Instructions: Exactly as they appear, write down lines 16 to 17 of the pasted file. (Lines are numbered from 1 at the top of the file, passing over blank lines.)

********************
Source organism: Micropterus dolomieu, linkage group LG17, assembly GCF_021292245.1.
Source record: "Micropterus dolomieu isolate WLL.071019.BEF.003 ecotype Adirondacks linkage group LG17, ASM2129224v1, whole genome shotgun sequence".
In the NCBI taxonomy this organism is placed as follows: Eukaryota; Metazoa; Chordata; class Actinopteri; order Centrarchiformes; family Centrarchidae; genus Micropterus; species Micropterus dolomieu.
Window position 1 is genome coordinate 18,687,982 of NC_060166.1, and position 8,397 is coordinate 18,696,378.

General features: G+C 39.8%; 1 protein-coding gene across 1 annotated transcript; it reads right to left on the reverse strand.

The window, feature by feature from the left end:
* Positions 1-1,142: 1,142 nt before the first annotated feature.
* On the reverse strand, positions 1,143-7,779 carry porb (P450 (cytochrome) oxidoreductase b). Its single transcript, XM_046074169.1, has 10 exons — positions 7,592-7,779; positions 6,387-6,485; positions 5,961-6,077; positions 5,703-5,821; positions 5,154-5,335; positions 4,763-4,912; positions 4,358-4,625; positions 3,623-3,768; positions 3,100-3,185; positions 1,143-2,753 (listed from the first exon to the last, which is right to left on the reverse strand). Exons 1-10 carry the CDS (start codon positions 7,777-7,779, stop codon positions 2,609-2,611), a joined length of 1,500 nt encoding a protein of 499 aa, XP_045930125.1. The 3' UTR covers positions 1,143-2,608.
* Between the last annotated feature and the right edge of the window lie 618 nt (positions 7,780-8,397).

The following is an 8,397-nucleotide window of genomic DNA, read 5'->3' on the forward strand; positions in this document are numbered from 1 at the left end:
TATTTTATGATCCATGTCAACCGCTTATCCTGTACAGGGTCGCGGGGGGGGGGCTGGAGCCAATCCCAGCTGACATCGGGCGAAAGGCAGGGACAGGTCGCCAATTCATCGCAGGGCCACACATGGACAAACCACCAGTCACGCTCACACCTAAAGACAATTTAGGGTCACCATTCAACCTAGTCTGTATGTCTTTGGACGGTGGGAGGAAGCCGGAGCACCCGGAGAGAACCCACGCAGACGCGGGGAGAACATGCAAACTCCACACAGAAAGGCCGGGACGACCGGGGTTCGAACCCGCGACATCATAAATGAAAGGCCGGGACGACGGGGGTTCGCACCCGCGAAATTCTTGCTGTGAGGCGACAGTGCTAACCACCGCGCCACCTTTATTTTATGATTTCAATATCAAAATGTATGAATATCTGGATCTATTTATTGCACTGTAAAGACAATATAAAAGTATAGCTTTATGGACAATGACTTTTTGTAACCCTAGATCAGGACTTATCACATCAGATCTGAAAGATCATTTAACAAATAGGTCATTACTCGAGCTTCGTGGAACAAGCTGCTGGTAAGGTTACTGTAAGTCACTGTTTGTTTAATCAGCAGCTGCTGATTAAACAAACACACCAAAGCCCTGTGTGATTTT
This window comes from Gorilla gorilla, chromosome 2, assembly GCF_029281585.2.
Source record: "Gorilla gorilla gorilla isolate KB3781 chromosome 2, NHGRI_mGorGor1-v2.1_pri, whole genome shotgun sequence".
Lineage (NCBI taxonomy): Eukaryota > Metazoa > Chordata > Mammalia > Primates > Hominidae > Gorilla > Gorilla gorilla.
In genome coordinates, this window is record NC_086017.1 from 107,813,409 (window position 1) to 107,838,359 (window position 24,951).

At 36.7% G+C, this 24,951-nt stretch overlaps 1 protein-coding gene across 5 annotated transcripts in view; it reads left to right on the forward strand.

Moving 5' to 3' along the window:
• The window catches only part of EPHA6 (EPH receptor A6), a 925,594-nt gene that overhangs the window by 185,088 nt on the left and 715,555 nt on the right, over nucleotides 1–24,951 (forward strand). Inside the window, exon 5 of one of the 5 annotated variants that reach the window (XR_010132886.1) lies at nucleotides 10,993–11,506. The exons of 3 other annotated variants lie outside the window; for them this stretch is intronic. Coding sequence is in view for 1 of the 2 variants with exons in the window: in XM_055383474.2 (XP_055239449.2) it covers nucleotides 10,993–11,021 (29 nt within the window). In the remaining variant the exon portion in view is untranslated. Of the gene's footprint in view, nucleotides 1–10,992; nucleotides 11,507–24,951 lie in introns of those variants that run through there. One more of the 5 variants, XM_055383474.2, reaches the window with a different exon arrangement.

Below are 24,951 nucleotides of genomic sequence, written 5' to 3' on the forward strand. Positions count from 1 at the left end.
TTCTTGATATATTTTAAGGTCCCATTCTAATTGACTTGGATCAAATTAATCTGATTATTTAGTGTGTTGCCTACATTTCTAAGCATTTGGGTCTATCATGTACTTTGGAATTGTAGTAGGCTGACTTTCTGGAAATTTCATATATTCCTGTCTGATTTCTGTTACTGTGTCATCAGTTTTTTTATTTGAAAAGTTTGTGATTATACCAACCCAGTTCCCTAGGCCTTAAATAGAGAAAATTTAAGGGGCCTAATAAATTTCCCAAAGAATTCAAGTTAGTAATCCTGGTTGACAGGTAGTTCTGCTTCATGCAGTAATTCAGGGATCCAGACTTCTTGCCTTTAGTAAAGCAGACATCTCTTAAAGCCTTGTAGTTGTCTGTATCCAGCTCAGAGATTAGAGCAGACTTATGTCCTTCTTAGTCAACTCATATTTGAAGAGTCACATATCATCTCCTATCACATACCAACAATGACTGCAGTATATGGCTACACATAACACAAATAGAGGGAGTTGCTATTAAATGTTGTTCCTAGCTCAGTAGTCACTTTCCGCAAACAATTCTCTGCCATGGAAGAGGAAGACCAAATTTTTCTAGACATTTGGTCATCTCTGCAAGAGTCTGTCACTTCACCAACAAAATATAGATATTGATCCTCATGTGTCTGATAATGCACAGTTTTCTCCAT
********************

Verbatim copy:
At 36.7% G+C, this 24,951-nt stretch overlaps 1 protein-coding gene across 5 annotated transcripts in view; it reads left to right on the forward strand.

Moving 5' to 3' along the window: